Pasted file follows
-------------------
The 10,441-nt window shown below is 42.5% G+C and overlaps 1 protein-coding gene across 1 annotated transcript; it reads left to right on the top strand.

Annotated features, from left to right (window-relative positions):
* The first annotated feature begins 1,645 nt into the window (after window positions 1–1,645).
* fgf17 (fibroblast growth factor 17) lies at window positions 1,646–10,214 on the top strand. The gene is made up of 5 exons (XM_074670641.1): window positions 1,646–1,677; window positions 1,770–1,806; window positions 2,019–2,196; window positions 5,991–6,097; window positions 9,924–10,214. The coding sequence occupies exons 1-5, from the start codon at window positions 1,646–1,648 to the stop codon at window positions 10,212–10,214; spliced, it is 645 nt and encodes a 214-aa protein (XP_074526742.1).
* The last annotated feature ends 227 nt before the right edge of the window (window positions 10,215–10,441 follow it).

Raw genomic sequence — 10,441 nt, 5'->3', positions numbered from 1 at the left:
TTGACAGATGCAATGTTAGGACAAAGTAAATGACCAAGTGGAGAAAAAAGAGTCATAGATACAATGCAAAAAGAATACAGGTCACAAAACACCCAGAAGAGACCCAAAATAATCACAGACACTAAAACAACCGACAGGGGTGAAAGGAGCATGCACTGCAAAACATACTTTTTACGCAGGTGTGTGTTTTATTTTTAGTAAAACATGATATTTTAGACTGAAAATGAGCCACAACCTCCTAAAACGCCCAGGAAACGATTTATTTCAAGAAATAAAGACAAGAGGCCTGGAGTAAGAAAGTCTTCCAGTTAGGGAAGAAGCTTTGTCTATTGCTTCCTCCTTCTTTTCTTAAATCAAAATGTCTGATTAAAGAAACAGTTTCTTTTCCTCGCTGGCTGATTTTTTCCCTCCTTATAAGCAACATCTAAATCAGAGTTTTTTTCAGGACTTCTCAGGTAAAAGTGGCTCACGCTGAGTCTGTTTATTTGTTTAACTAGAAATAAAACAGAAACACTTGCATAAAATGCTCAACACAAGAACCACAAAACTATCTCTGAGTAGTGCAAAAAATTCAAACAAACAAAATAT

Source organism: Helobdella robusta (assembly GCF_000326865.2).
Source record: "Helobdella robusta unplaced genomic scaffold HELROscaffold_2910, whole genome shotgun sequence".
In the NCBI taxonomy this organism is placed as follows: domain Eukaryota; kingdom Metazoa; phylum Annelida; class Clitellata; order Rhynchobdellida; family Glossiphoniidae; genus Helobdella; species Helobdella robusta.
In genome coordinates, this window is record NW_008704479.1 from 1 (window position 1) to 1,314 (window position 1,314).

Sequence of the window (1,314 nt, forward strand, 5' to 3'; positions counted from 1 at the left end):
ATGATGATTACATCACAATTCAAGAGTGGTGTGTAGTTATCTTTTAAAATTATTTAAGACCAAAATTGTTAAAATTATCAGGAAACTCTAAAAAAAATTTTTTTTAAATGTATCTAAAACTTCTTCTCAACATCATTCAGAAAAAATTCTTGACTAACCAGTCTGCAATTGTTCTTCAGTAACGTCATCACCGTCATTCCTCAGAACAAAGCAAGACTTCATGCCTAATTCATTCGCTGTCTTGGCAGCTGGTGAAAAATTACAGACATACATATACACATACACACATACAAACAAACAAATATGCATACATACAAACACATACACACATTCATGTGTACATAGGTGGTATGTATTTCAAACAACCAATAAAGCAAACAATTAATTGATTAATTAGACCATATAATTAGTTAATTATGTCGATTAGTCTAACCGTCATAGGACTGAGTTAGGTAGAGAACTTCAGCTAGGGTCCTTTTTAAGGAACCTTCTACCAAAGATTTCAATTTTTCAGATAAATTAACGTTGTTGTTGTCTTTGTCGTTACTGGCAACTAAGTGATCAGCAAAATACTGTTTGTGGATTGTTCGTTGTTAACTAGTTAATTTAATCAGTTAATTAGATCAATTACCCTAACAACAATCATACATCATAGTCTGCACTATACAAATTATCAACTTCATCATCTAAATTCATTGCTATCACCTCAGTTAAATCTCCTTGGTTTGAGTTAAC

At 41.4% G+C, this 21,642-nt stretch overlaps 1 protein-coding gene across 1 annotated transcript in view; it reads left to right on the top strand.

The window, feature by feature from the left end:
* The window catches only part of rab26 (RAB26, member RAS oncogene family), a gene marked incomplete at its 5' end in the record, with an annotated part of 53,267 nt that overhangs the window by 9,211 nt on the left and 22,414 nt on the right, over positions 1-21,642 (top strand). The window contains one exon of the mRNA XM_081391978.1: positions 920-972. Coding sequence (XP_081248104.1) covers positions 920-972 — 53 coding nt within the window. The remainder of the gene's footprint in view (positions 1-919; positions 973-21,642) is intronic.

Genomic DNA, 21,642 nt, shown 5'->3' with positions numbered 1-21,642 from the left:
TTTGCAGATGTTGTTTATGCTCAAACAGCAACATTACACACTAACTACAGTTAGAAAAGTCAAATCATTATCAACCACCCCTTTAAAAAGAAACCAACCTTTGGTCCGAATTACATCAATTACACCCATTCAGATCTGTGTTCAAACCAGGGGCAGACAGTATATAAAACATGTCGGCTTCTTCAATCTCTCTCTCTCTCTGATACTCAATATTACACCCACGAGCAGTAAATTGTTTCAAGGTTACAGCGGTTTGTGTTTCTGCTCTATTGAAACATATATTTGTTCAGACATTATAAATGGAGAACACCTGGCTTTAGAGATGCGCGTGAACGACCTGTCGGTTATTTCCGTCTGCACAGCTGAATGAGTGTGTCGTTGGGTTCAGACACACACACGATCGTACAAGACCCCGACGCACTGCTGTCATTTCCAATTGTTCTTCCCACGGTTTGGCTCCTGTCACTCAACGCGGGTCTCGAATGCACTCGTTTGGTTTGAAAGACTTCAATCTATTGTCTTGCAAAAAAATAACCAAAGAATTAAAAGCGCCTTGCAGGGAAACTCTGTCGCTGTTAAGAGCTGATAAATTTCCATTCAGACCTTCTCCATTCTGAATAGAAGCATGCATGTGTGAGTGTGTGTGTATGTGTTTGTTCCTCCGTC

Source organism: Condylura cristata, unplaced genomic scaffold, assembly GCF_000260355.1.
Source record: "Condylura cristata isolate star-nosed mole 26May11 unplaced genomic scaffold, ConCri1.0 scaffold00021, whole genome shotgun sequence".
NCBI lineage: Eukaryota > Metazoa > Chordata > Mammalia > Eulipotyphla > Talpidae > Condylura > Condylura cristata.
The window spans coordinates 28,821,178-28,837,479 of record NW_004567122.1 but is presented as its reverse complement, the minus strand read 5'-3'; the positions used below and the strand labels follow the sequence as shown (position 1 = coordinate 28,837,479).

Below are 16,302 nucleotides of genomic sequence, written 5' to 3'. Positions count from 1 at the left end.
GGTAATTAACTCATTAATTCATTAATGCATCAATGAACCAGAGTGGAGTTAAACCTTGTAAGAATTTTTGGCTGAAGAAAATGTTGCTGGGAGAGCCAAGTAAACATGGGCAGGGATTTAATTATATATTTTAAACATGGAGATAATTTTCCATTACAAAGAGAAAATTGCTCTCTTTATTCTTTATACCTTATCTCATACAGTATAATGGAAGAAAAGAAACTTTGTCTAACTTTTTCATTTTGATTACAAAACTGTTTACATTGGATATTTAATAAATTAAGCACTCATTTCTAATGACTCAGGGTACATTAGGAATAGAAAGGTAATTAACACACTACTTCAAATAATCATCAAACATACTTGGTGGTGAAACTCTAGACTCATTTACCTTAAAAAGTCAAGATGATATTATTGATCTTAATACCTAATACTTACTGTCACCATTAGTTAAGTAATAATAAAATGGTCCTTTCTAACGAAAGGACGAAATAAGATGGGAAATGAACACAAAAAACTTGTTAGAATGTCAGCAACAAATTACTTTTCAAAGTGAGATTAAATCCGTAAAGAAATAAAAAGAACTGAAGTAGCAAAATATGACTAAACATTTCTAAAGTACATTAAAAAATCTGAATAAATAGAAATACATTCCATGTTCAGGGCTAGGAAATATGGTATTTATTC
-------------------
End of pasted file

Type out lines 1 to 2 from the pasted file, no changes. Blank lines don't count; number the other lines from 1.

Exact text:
The 10,441-nt window shown below is 42.5% G+C and overlaps 1 protein-coding gene across 1 annotated transcript; it reads left to right on the top strand.

Annotated features, from left to right (window-relative positions):